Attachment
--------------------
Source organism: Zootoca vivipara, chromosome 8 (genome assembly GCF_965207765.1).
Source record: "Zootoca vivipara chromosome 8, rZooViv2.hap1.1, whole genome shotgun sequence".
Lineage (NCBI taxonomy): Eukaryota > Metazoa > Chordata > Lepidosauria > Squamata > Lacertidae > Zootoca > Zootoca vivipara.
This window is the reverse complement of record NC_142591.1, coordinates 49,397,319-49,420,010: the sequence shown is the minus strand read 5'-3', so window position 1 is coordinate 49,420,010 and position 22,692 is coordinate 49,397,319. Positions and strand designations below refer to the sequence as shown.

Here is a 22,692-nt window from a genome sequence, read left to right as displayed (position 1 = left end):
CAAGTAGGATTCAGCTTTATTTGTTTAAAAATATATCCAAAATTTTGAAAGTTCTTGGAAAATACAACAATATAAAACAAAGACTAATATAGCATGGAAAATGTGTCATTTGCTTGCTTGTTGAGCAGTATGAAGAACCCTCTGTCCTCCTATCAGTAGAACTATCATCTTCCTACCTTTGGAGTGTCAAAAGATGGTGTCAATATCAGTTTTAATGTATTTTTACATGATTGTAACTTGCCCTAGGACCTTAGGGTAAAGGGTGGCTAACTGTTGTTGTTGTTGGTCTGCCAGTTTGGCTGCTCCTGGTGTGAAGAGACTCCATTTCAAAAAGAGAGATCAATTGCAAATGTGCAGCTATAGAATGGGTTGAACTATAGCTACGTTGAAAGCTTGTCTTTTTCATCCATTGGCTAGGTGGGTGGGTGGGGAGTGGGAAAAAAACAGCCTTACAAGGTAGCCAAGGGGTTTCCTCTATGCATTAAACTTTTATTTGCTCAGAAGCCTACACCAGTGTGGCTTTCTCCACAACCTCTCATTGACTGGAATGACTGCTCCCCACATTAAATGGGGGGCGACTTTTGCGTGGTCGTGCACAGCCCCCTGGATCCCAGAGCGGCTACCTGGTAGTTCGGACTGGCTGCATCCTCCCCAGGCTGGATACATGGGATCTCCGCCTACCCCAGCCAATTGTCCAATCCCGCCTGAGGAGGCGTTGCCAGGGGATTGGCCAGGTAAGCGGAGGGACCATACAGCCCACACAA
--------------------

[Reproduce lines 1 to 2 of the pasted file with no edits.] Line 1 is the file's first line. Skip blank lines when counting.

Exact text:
Source organism: Zootoca vivipara, chromosome 8 (genome assembly GCF_965207765.1).
Source record: "Zootoca vivipara chromosome 8, rZooViv2.hap1.1, whole genome shotgun sequence".